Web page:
🔭 15/16 accurate long balls (most)
👟 95/100 accurate passes (most)
📈 7.9 SofaScore rating
— SofaScore (@SofaScoreINT) January 16, 2022
The statistical rating itself is an internally developed system that gives each player a rating from 3 to 10, and it’s interesting that it is not influenced by any SofaScore employee, but is automatically generated from the available statistics for each player in every match. Filip Petković adds:
None of us on the team knows the “magic formula” that calculates a rating, let alone participates in its calculation. The rating is the main and best known SofaScore feature, so we are guided by it to create content – any post created relating to player statistics must contain the rating as well.
The rating also encourages the most engagement with posts, because fans of different players and teams mostly comment on the rating and compare players by their rating, even if they disagree with it.
Some of the most successful posts created and published the same day were those related to the Messi’s transfer from Barcelona to PSG last summer. Ema adds that one of the best last year was the one with Neymar’s poor rating against Bayern, for which they even got an inbox comment from Neymar’s sister Rafaella (the same sister for whose birthday Neymar takes a mid-season vacation).
Knowledge of football – it’s a must!
It’s logical that, if you want to get a job in SofaScore’s content and brand team, you need to know a lot about football. Content Specialist Filip Majerić explains that almost all the content that SofaScore creates for its channels is the product of a passion for football.
We also see this job as a hobby, because even when we’re not working, we’re still watching matches or reading something about football. Knowing football is crucial because we always have to be up to date and make sure that the content we create is relevant and placed at the right time.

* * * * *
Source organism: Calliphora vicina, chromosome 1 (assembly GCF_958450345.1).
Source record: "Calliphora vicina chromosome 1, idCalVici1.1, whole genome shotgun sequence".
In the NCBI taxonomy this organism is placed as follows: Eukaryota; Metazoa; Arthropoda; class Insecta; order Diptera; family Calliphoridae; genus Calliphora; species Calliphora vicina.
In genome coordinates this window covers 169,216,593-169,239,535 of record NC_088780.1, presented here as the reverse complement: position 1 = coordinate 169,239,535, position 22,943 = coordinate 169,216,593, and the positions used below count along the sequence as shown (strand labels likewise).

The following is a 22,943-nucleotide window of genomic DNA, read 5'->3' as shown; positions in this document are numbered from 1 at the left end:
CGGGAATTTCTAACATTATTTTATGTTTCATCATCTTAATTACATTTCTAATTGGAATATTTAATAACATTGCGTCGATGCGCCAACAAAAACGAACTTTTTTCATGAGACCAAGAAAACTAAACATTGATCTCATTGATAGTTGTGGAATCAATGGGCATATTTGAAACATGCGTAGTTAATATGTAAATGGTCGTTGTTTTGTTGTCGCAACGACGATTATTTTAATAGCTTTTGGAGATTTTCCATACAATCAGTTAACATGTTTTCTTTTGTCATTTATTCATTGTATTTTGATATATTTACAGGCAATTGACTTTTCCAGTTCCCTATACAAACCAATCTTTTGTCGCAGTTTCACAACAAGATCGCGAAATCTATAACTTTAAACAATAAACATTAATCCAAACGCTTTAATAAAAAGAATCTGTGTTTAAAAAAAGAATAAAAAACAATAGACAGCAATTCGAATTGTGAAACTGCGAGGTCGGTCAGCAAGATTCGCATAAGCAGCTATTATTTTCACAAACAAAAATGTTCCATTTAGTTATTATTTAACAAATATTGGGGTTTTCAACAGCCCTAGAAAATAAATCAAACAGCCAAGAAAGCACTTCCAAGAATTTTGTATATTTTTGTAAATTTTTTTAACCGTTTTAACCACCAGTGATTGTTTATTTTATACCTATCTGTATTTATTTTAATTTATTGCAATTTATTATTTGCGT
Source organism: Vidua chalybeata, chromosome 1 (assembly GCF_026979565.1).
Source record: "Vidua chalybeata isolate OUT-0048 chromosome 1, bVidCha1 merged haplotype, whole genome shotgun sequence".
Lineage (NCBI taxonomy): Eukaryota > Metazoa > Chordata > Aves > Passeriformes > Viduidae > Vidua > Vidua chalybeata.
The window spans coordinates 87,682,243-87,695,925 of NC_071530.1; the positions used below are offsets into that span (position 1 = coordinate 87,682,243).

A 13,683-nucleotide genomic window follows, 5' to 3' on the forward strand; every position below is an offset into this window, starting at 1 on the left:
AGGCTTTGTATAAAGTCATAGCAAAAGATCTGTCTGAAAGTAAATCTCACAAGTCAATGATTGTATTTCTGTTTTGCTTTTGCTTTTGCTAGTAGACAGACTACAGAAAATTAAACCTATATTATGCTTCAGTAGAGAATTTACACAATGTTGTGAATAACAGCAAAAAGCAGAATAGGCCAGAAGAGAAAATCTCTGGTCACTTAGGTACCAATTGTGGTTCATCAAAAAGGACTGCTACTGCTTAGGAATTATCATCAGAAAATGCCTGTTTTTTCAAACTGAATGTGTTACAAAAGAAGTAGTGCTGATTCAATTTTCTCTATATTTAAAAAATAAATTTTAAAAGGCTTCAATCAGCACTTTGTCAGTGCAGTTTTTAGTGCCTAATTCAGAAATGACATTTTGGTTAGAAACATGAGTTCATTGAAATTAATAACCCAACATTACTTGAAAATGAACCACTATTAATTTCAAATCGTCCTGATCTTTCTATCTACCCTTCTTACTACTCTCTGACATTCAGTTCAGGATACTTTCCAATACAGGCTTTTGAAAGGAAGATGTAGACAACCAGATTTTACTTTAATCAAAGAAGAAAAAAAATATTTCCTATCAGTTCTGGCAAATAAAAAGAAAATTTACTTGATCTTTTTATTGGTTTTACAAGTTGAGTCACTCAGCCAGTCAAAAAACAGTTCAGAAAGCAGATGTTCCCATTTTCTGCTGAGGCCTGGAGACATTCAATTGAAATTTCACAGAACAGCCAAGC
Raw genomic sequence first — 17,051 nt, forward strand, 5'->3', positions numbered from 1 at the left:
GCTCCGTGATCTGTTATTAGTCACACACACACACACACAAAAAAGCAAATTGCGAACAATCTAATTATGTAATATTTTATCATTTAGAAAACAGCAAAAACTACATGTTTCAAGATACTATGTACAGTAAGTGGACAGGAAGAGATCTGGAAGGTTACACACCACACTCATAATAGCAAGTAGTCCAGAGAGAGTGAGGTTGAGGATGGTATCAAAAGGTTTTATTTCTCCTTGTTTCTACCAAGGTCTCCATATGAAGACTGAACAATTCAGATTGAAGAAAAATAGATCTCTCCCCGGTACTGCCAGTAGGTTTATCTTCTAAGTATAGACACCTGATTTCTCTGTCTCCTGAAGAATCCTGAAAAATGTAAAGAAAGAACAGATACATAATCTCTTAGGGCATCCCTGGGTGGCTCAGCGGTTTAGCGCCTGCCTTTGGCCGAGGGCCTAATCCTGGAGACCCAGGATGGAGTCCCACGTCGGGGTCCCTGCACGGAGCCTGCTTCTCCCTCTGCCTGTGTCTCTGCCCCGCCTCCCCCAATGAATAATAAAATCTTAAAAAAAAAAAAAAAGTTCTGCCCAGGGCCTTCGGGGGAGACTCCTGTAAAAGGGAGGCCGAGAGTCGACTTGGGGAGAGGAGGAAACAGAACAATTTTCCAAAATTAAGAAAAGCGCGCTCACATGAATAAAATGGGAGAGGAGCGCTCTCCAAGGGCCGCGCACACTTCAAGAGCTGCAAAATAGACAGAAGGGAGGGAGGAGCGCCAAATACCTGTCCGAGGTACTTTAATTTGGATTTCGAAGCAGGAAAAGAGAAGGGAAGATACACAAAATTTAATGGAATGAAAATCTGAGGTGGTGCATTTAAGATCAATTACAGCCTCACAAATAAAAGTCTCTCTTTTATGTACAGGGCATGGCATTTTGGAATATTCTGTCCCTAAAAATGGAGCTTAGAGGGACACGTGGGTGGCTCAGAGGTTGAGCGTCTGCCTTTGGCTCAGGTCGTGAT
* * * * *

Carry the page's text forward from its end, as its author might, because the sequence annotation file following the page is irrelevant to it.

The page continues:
To give you a better picture of the level at which we follow football, I can only say that we often play a game where we guess players from certain clubs like Hrvatski Dragovoljac, Salzburg or Turin, and in most cases the game ends without a winner because we can all list all the players.
The hardest thing for them is that they all support different clubs: it hits especially hard when your club loses, and you have to create a post praising their opponents, adds Filip. These announcements are usually standardized, but the information contained in them cannot be filled in until the last moment, that is, the end of the match.
Instagram and Twitter are two completely different stories
While Instagram posts can be prepared with a template, this is impossible in the case of Twitter, so SofaScore’s Twitter profiles often rely on text comments, screenshots from the app and other ideas. Filip Petković adds:
We prepare for matches in advance, which is why we’re able to be among the first to share certain statistics or other interesting things on social media. For example, we can prepare framework texts, copies that we publish with the announcement of the starting positions, so that when the line-ups are posted we can immediately react and distribute the content.
Also, we can research whether a player has achieved some particularly commendable results that would be interesting to communicate before the match, and we use this information to add extra value to SofaScore’s content.
Urgent situations are part of the workday